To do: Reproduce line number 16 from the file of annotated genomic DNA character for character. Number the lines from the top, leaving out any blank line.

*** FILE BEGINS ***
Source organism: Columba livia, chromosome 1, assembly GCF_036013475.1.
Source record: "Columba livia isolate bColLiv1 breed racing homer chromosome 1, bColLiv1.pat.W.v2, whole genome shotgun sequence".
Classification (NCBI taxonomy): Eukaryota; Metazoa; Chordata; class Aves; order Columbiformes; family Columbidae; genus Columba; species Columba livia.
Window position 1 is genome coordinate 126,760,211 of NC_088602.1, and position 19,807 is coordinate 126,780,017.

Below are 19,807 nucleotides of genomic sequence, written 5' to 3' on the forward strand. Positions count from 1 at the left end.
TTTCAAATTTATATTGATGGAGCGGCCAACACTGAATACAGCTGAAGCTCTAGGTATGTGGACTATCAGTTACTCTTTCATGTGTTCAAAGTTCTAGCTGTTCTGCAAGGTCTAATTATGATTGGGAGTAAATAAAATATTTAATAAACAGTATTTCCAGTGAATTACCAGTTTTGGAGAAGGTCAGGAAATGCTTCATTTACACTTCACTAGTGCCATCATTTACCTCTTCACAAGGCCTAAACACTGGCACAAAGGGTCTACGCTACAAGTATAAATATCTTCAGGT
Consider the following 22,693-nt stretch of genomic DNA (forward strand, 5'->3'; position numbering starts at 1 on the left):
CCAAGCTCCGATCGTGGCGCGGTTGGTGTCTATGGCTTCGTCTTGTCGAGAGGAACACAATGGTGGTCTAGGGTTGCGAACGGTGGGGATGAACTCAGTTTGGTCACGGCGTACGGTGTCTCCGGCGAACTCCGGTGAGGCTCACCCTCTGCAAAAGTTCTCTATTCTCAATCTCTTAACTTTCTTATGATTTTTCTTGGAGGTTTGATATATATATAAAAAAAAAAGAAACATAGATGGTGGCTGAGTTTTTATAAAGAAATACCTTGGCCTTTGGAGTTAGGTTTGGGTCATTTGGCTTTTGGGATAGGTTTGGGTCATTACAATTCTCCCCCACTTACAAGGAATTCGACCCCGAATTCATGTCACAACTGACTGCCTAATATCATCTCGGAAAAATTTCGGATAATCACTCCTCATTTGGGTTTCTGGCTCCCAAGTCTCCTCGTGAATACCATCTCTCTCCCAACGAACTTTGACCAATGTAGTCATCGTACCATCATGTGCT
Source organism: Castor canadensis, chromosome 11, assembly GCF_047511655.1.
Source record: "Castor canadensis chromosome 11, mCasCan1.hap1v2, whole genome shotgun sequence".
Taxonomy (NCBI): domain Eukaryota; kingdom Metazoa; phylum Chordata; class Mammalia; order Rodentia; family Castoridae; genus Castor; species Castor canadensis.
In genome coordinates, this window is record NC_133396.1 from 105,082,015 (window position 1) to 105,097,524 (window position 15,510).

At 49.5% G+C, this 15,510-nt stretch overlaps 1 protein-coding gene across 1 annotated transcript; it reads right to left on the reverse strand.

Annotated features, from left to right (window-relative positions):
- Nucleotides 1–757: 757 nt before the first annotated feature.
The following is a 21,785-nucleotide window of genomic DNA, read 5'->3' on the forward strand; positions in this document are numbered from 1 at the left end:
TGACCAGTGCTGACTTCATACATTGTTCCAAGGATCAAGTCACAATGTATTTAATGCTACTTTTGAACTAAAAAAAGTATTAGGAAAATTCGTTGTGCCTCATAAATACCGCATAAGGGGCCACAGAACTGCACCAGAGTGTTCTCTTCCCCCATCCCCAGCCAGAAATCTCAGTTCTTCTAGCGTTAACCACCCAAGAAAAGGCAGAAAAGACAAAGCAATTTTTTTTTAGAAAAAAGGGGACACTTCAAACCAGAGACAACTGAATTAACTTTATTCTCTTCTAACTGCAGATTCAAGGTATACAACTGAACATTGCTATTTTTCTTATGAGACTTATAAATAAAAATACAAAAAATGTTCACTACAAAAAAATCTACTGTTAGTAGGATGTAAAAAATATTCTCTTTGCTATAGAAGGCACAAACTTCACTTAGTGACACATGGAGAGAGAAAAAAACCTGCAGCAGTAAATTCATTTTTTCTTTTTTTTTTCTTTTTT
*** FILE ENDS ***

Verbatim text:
The following is a 21,785-nucleotide window of genomic DNA, read 5'->3' on the forward strand; positions in this document are numbered from 1 at the left end: